Back in 1988, the late Dr. Steven Covey wrote The Seven Habits of Highly Effective People, a self-help/business book that quickly became required reading at many companies and organizations. It’s a good one, and even though it’s now thirty years old, the lessons are timeless. Dr. Covey identified that to be effective, we must first manage ourselves before leading others and unleashing the potential we all possess.
In great detail, Dr. Covey laid out seven habits related to: choices, vision, integrity/execution, mutual benefit, understanding, cooperation and how successful people approach renewal. Not a bad line-up. But because I’m not a fan of plagiarism, I’ve come up with my own list of habits successful organizations exhibit. Successful organizations aren’t that way by accident. Here are five reasons why.
Let’s get the tough one out first. Animal welfare stories don’t always start happy and they surely all don’t have happy endings. Things we do in animal welfare aren’t always viewed positively. But here’s the thing: Associations like SAWA arm leaders in animal welfare to come to the best conclusions possible. Real solutions only come after we fully understand the real issues. By opening ourselves to what can be an unpleasant reality, we can find solutions to make that reality the best it can possibly be. We truly are one.
They plan for all kinds of things.
When faced with situations that could go either way, a former business partner used to ask me, “What’s the worst thing that could happen?” By acknowledging the reality of the worst that could happen, you’re arming yourself to make the reality somehow better. Imagine if the smart animal welfare people in Houston or South Florida began disaster planning only after The Weather Channel folks showed us those spinning clouds far off in the ocean. Disaster followed by another disaster. Successful organizations create scenarios, they solve for them, and they document the steps necessary to succeed. For most of my managerial career, I’ve told my staffs “The world is unpredictable and things happen … it’s the recovery plan that matters.” Do you know what your recovery plan is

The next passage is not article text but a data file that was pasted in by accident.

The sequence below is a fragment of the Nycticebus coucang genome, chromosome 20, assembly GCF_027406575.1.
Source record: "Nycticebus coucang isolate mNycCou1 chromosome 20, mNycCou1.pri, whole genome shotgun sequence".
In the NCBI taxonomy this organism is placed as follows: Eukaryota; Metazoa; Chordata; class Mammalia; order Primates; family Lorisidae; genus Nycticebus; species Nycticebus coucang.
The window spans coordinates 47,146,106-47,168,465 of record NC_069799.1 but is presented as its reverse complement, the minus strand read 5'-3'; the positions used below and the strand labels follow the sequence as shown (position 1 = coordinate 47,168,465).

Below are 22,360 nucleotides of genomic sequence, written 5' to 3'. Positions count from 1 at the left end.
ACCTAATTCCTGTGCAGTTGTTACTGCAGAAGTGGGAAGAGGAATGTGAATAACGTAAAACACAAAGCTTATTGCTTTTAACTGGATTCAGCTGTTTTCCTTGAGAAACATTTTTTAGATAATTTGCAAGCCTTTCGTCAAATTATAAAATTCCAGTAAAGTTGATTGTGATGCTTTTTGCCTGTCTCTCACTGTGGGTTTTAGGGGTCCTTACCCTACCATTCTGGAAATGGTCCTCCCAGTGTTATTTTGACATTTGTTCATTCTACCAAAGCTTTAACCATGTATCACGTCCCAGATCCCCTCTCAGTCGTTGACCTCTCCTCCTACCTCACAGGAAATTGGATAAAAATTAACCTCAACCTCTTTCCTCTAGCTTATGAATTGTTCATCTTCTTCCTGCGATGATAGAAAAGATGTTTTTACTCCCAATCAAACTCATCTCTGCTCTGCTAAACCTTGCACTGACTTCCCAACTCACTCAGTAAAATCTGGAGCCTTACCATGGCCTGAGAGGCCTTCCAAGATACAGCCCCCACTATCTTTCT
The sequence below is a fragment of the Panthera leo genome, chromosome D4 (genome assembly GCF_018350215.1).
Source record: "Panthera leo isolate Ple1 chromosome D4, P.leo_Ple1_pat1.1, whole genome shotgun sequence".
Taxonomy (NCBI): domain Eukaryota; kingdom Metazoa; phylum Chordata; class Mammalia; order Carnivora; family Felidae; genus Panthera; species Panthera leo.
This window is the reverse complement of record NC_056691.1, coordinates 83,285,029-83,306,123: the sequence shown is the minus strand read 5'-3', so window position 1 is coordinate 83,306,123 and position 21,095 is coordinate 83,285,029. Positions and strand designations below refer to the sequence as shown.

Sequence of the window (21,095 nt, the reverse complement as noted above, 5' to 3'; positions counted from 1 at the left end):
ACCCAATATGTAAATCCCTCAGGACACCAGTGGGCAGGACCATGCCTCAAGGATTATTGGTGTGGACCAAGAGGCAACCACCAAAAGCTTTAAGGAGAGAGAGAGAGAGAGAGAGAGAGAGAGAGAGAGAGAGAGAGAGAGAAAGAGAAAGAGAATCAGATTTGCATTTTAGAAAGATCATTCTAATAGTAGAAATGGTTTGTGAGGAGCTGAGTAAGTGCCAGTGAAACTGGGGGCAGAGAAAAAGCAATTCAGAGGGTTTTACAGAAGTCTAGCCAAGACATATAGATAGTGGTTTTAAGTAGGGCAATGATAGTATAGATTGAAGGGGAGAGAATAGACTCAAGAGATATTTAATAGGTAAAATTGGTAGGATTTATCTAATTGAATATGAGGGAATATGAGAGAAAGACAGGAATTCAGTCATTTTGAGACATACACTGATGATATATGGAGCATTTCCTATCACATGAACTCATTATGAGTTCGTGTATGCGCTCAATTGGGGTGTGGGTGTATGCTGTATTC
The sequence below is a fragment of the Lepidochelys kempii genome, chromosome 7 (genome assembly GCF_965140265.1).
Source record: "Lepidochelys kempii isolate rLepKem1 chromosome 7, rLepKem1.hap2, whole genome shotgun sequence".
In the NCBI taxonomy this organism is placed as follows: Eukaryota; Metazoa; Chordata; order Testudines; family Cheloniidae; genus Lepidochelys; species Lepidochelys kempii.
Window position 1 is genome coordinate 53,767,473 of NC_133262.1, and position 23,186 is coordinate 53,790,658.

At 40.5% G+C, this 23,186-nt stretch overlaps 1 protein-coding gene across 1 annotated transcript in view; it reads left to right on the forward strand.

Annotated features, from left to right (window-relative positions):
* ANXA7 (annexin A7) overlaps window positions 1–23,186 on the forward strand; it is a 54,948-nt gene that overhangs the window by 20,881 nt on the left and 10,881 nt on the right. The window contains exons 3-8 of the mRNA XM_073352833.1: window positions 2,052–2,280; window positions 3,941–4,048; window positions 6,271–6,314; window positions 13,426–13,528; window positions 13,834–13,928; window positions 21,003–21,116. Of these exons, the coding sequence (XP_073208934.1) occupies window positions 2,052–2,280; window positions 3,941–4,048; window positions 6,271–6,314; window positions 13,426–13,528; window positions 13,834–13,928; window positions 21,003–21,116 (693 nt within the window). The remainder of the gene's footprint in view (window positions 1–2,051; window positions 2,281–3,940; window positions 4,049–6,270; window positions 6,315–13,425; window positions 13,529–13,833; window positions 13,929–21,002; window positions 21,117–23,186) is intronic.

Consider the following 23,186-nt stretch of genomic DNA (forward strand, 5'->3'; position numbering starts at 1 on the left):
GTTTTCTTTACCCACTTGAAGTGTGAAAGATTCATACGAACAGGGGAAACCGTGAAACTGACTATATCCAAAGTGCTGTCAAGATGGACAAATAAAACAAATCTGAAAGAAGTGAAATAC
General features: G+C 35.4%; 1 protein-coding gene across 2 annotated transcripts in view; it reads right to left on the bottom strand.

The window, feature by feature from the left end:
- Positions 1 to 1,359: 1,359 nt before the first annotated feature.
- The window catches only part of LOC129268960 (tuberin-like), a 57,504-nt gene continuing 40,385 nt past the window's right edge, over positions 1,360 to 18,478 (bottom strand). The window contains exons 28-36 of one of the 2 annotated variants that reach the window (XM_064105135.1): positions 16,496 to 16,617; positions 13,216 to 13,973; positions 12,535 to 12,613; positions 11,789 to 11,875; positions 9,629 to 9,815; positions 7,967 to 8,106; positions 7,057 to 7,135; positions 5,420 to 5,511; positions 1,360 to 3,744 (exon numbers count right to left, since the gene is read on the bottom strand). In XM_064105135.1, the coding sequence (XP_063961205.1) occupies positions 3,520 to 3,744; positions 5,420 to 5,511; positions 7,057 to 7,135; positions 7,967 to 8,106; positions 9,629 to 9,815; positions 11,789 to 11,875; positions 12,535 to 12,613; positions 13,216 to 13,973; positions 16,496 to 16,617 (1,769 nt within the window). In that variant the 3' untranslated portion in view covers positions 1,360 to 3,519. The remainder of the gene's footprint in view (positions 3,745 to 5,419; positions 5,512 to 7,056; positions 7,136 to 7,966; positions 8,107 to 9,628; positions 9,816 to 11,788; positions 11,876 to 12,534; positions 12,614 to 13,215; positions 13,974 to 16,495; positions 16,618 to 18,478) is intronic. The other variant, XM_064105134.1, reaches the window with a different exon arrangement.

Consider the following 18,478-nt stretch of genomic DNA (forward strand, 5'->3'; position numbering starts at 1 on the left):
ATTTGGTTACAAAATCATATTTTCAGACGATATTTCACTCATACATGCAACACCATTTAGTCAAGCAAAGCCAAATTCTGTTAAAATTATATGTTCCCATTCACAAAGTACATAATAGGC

They work hard to be part of their communities.
Years ago, animal shelters were often considered an unfortunate responsibility, something governments required to keep communities from running amok. That perception, along with a hundred more, is not the reality anymore. Animal welfare contributions have changed the perception from “responsibility” to “asset.” Communities are proud of successful animal welfare agencies. They notice statistics. They use services. They support their shelters through volunteering and event participation, as well as providing funds. Successful organizations are part of our community fabric, intertwined and involved with its people and fellow organizations.
They get people on board.
I conducted a job interview for a young woman who had once worked for a racing yacht. Curious beyond description, I asked about her role as an administrative assistant for the racing team. “I made the boat go faster,” she said. She explained that, by taking administrative duties off everyone else’s plate, the team had more time to make the boat go faster. I hired her on the spot. Someone who embraced their connection to the mission needed to be on my team. So how about your “boat”? Is everyone making your boat go faster? Successful organizations make sure everyone in the building knows what the mission is and how their contributions — no matter what it is they do — connects to and helps achieve that mission. People are happier when they know how they are contributing, and there’s something magical about everyone working towards the same goal.
They have a rhythm and a vibe.
It may have started as a book, but Dr. Steven Covey’s “Seven Habits” quickly morphed into a video series and some very nifty (and pricey) Franklin day planner calendar tools. Covey was a marketer who understood the concept of line extensions (adding related products to capture additional dollars), but he understood even better that people need tools to create action. By supplying tools to help prioritize (and accomplish) tasks, he created a rhythm to getting things done. Just like music, no rhythm has to be the same; it simply needs to exist and be followed. Covey also had a “vibe” — people spoke his language and used his words. Successful organizations have a predictable rhythm about them, and they emit a certain vibe. Visitors see a team working in cohesion and the spirit of the organization is something felt and experienced.
The interesting thing about habits is they soon become behaviors, things you don’t even have to think about after a while. In animal welfare, we know all about the necessity and benefits of behavior training. Maybe we need to develop behavior training for our organizations, too. Start with the five habits … just make sure the training treats are good.